Family harmony at home
Parenting tips during COVID-19 outbreak
When we model peaceful and loving relationships, our children feel more secure and loved. Positive language, active listening, and empathy help maintain a peaceful and happy family environment these under stressful times Children or teenagers asking for things can cause arguments. But we can do things that help cope with financial stress.
We are models for our kids
- How we talk and behave in front of others is a big influence on how they behave too!
- Try to talk kindly to everyone in the family, adults and children
- Bad communication between adults in the household can have a negative impact on our children
- The more we practice modelling peaceful, loving relationships for our children the more secure and loved they will feel
Use positive language. It works!
- Tell others what you want them to do instead of what you don’t want them to do: Instead of “Stop shouting,” try “Please speak more quietly”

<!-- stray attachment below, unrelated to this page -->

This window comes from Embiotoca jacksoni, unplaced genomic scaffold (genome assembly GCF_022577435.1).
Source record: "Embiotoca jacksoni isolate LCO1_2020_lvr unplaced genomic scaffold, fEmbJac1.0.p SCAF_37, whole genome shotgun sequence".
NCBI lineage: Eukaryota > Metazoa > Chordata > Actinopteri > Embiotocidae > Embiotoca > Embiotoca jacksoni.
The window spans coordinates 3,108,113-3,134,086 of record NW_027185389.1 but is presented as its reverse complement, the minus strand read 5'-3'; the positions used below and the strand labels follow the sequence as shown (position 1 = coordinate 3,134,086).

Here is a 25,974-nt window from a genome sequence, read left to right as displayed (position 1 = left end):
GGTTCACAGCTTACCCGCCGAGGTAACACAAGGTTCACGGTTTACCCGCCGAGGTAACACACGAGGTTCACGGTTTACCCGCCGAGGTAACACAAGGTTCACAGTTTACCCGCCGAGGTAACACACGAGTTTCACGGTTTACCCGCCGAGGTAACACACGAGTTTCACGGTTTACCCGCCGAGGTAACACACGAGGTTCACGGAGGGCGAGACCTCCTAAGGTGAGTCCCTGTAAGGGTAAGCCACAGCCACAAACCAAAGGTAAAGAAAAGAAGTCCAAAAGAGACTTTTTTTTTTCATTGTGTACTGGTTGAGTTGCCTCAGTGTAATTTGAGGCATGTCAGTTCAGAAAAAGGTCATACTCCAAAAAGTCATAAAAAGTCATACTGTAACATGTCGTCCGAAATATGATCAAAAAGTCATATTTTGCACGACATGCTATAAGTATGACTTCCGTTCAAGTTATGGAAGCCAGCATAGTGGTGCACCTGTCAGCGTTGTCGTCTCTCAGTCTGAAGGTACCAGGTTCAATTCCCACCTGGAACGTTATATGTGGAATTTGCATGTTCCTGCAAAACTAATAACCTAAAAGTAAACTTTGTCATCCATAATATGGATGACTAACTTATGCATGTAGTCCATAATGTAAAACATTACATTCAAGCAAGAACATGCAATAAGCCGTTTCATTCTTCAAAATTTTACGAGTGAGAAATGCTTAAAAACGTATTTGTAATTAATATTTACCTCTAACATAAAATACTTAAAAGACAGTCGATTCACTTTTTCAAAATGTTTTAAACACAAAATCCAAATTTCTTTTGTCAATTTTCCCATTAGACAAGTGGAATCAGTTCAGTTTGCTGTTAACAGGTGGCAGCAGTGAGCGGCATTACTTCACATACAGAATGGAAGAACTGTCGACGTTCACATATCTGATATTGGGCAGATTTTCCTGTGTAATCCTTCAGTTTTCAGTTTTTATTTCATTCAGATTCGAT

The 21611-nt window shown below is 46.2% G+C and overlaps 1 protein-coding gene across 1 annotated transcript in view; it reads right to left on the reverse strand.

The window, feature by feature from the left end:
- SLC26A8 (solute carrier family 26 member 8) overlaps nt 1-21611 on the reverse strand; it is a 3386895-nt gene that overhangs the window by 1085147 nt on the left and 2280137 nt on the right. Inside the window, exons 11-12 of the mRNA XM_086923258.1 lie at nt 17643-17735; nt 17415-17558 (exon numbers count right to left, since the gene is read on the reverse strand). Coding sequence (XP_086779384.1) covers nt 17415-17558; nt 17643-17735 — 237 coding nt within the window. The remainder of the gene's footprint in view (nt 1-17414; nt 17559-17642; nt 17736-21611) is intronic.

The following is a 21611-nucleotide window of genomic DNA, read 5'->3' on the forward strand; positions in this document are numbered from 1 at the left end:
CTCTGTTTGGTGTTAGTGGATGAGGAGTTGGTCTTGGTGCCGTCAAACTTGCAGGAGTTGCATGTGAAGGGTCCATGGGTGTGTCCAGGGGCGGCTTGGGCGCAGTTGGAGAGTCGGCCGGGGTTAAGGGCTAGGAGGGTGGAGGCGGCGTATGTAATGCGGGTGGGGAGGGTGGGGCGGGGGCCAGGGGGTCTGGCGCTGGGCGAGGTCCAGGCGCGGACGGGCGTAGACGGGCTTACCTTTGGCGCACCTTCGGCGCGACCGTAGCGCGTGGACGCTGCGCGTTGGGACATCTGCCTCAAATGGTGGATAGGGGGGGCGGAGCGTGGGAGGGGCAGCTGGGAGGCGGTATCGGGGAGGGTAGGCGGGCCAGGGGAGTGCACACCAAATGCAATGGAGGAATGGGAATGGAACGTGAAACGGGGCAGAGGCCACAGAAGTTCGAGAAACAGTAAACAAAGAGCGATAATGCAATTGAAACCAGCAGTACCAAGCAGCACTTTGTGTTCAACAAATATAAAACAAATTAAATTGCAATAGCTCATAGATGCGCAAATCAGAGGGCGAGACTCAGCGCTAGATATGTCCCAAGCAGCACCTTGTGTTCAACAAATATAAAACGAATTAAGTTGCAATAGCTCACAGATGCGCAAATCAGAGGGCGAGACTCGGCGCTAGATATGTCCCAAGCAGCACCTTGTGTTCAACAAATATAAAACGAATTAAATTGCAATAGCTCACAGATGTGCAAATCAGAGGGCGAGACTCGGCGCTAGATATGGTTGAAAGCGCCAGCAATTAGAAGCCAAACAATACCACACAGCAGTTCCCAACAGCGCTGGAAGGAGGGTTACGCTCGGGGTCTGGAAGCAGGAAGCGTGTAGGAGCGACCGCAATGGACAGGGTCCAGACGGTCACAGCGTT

- Praise makes others feel appreciated and good about themselves. Simple words like, “Thank you for clearing the dinner,” or “Thank you for watching the baby” can make a big difference
Nice things to do together as a family
- Let each family member take turns to choose a whole-family activity each day
- Find ways to spend quality time with your partner and other adults in your home, too!
Be an empathetic active listener
- Listen to others when they are talking with you
- Be open and show them that you hear what they are saying
- It can help to even summarise what you have heard before responding: “What I hear you saying is…”
Share the load
- Looking after children and other family members is difficult, but it’s much easier when responsibilities are shared
- Try to share household chores, childcare, and other tasks equally amongst family members
- Create a schedule for time “on” and time “off” with other adults in your household
- It is okay to ask for help when you are feeling tired or stressed so that you can take a break
Feeling stressed or angry?
- Give yourself a 10-second pause. Breathe in and out slowly five times. Then try to respond in a calmer way. Millions of parents say this helps - A LOT
- Call a truce when you can see arguments building up, and go into another room or outside if you can
- See Tip Sheets on “When We Get Angry” and “Keep Calm and Manage Stress”
Click HERE for useful resources and support if you are experiencing violence at home